The Way Jeff Koons' Puppy Artwork Reflects Chinese Culture

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About this sample


Words: 639 |

Page: 1|

4 min read

Published: Jul 7, 2022

Words: 639|Page: 1|4 min read

Published: Jul 7, 2022

Throughout the centuries, animals have appeared in works of art. Cultural beliefs are the main principles and values upon which an entire community exists. This is made up of several parts: traditions, which rituals; values, which are philosophies; and culture, which is all of a group's guiding values. While the dragon in the Chinese culture signifies power, boldness, and excellence. Dances are for the lucky animals and are performed through festival occasions as it means to chase away evil spirits and welcome in prosperous times. Jeff Koons created a Puppy in 1992, which was based on a small wooden sculpture of a terrier.

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Each animal has its unique features and qualities. Chinese guardian lions, also commonly known in China as ‘stone lions’ and also called as ‘foo dog’ in the west of China. This is kept at the entrance of an essential building so that it guards the grounds of the people within. The original one which was made by Jeff Koons puppy is 52cm tall while a newer version is at 12.4 metres tall supporting 55,000 kgs of soil and 60,000 flowering plants. The Chinese Ming-era–Guardian lion was made of stone which was sculpted to become in a lion’s shape. Over 100’s of stonemasons was building this sculpture; the lion stands on a base of rock carved in shape so that the lion fits correctly on the base which would make it rigid and strong. The guardian lions are made into a spiritual way, but Jeff Koons puppy is made for giving happiness and love. Both artworks are made in 3D. These artworks are not only of interest historically and as a unique aspect of Chinese culture, but also masterpieces of art in themselves, each of them is a variation on the theme unique to the stonemasons who chiselled it from the rock. Jeff Koons style is Contemporary Art.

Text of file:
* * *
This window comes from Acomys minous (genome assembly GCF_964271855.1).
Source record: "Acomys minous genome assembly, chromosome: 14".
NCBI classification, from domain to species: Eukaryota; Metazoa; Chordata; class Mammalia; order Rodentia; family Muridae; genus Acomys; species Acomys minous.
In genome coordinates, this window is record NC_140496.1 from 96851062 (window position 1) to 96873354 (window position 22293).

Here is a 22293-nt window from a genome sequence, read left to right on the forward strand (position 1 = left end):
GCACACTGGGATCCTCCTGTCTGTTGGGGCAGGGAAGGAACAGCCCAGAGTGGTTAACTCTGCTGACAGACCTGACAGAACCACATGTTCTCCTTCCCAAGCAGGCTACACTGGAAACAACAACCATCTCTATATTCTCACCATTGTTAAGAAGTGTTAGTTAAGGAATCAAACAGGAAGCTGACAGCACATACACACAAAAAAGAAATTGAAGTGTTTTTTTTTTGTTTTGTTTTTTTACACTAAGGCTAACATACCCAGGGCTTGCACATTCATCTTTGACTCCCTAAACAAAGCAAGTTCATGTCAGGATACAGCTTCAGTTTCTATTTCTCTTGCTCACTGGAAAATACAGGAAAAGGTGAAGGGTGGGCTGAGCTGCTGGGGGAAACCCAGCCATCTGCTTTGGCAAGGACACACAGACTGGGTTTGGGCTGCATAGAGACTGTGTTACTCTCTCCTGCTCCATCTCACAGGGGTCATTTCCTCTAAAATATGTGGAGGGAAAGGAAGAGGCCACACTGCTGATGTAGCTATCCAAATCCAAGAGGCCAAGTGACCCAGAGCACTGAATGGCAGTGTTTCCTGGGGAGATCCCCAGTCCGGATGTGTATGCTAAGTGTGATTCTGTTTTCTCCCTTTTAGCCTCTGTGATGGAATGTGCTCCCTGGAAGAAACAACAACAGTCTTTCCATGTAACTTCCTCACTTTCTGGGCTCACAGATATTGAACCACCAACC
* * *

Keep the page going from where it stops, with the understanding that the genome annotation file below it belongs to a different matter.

Artists are often influenced by, and sometimes limited by, cultural be and practices. The lion in the Chinese culture symbolizes as strength, superiority and stability. While the dragon in the Chinese culture signifies power, boldness, and excellence. While the Puppy was created as a symbol of love, warmth and happiness, it was strongly embedded in Koons' language. Jeff Koons created the masterpiece to inspire optimism and to instil, in his own words, “confidence and security.” The Chinese Ming Era-Guardian of lions, the thought which originated and became trendy in Chinese Buddhism, features a pair of extremely stylized lions. With increased trade during the Han dynasty and cultural relations through the road, lions were introduced into China from the olden states of Central Asia.

Animals are sometimes used to symbolise ideas and concepts that are important to particular cultures. In China Guardian lions, also known as komainu, shishi, or foo dogs, are intimidating, mythological, lion-like animals seen throughout a breath of art forms, varying from design to displays. As they symbolise prosperity, success, and protection, they're full meaning—which has made them admired in Western art too. The Chinese Ming-era-Guardian of Lions was made for the beliefs for people and to show them that have boldness and be brave. Chinese lions are meant to reflect the feeling of the animal as different from the reality of the lion. When people see Jeff Koons masterpiece it gives them happiness and makes them joyful. It gives them a determination in themselves to be happy in life and never give up.

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The Chinese Ming-era-Guardian of Lions, In Chinese Philosophy, the lion symbolizes strength, stability and superiority, whereas the dragon signifies power, boldness and excellence. But on the other hand, is Jeff Koons masterpiece ‘puppy’ which symbolizes love, warmth, and happiness. The Chinese Ming-era-Guardian of Lions is more spiritual and cultural. Jeff Koons Puppy is located on the grounds of the Guggenheim Bilbao Museum, and thus available for viewing at times open by the Museum's hours of operation.   

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Dr. Charlotte Jacobson

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The Way Jeff Koons’ Puppy Artwork Reflects Chinese Culture. (2022, July 07). GradesFixer. Retrieved March 2, 2024, from
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